Your Resume Look Dated? 6 Ways To Tell
Your Resume Look Dated? 6 Ways To Tell
If you just bought new, expensive resume paper, you’ve already made a job-search mistake. Most job applications and resumes are submitted online now — one of countless new trends in the modern hiring process. Many job seekers are using outdated job-search practices, risking the impression that they are unable to keep up with technology. Are you worried that your resume looks dated? Here are some signs.
You don’t include any links. Or worse, your links are dead.
The first section of your resume needs to include your name, address, email and phone number, and links to portfolios or websites. Any links that you do include should be checked to make sure they work, and only include links to sites that you regularly update. Also be sure to include a professional email address, and ditch the inappropriate “OMGlove2party” email, which sounds unprofessional.
You don’t use keywords.
The “summary” section is the best place to include keywords taken from the job description, since most hiring companies utilize applicant-tracking systems to narrow down possible candidates. However, be sure to incorporate keywords throughout the resume, but don’t just copy and paste the job description.
Place the most relevant and interesting experience at the top. Most hiring managers only skim resumes, and leading with strong qualifications can be a good attention-getter. Also be sure to remove any overly personal information. Old job applications used to inquire about marital status, family members and sometimes religious affiliation. Not only is that information illegal to ask now, it’s irrelevant to most positions. Keep your resume clean, professional and focused.
You’ve listed “career objectives.”
In 2012, “career objectives” are a rarity. Instead of wasting valuable paper space, include a professional summary in your cover letter and apply it to the position you’re vying for and how it fits into your career plan. Reserve the career achievements/skills section for descriptions of honors or promotions, as well as performance-review quotes that cite strengths and quantifiable information. When referring to previous roles, use the past tense. Only current jobs and projects should be written in the present tense.
Also size up your resume and determine if you’re including more tasks than results for previous positions. Hiring managers are looking for candidates that can meet daily expectations as well as go above and beyond, which means that including any professional associations and awards is a resume boost.
You’ve listed every job you’ve ever held.
List relevant jobs only, not every part-time gig you held over the past 20 years. If you’re not sure if you should include a job, ask if it’s relevant to this position and your current career goals. For the employers you do list, make sure to include details on tasks you’re responsible for, as well as the company’s industry — there are 7.5 million companies in the U.S., and most of us don’t know what they do. If you have a gap in your history because of family obligations, “homemaker sabbatical” will sufficiently explain a work hiatus so the interviewer can focus on your work accomplishments.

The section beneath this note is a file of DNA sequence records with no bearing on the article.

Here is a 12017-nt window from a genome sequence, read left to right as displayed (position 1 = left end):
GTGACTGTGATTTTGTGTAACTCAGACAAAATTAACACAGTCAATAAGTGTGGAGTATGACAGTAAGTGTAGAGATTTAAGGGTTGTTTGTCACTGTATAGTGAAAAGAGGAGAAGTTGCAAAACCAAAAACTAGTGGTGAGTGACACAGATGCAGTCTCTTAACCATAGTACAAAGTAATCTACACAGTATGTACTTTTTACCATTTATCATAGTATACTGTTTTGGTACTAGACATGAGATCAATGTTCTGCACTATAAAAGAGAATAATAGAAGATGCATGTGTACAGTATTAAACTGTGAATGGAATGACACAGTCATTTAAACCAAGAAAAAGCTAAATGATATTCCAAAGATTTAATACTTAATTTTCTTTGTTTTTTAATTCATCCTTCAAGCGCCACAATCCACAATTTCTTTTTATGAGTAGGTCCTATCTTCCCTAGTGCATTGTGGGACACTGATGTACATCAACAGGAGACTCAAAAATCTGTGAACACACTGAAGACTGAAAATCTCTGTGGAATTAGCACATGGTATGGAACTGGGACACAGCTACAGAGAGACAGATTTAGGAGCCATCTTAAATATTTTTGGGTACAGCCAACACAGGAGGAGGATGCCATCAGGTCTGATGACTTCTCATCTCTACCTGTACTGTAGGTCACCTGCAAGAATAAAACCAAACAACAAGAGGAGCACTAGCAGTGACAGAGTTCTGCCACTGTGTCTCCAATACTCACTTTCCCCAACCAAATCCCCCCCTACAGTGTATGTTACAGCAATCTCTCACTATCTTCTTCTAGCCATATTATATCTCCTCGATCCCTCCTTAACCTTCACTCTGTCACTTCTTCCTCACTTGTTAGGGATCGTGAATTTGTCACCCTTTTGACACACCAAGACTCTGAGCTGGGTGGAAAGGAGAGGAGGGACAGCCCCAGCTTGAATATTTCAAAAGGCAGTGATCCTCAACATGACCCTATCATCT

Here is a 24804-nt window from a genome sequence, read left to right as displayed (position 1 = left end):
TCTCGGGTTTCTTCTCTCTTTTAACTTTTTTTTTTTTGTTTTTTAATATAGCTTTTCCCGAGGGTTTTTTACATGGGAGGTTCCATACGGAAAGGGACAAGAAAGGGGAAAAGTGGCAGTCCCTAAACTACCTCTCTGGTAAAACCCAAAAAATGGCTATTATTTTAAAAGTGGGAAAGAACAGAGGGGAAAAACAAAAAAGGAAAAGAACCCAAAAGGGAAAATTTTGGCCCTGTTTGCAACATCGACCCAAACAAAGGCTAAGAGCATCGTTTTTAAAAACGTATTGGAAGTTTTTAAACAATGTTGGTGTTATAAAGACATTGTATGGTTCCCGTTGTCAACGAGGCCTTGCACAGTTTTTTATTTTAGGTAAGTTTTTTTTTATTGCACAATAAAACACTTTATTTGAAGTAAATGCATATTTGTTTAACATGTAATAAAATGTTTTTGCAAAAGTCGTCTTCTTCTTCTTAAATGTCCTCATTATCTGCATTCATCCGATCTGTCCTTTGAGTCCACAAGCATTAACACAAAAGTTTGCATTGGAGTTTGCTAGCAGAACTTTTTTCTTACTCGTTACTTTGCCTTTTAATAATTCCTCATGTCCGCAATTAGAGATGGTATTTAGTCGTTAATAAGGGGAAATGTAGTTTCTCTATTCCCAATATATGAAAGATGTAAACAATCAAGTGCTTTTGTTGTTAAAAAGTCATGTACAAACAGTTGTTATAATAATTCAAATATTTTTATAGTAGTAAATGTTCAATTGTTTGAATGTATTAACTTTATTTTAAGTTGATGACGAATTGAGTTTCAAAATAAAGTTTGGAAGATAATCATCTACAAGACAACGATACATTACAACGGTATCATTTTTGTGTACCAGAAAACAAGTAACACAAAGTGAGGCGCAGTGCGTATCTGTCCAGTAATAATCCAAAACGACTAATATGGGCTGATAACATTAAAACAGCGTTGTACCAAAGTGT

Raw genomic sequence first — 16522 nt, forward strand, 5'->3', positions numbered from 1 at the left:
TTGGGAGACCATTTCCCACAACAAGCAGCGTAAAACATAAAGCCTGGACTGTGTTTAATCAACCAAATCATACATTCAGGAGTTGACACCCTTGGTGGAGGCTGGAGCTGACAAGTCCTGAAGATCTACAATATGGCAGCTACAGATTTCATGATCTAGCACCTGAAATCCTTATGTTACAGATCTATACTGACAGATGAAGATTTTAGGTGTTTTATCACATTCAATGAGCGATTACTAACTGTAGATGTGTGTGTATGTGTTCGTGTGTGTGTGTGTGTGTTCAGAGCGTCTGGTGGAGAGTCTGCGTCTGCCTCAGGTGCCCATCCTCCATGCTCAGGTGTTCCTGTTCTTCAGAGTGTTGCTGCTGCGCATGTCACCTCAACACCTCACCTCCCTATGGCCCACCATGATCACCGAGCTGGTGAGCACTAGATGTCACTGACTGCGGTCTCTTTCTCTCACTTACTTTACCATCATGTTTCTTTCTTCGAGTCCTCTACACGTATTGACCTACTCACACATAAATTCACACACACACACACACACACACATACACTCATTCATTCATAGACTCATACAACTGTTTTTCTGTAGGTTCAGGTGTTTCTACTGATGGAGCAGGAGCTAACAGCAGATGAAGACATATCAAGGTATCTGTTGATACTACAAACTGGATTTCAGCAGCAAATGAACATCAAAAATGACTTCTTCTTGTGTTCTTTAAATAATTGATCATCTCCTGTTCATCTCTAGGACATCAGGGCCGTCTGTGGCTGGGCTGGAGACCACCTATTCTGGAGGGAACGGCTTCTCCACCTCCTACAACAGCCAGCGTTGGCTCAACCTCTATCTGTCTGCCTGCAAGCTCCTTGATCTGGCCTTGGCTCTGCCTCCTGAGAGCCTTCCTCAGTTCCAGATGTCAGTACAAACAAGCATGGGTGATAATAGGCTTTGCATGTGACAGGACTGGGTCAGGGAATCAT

You’ve listed your GPA.
Include alma mater details here, as well as other trainings, certifications and accomplishments that are relevant to your position. This section doesn’t need to list past courses taken. Unless you’re currently in school and applying for your first full-time position or internship, you most likely don’t need to include your GPA.
You’ve listed “references available upon request.”
That line is unnecessary. Unless the job posting specifically asks for references, don’t include any on your resume. If you get asked in for an interview, you may want to have a list of references prepared in advance, but keep your contacts to yourself before that step.
Design your resume with a focus. Every detail should support the idea that you’re the best candidate for the position.
Use specific, concrete language that measures your accomplishments.
Remove overused words, such as “outstanding, effective, strong, exceptional, good, excellent, driven, motivated, seasoned or energetic.” Beware of unsupported claims of greatness.
Don’t include a photo.
Resumes should be no more than two pages, but most candidates will be better off with one page. Most hiring managers only glance at resumes, so be conscious of space, and organize the layout with a balance of white space and text. Avoid large blocks of text.
Go through drafts of your resume before you settle on one that works, and have several friends or family members proofread it. There should be no typos or formatting errors. Aim for a resume that is clean, simple and can be easily submitted online.
By Susan Ricker to http://jobs.aol.com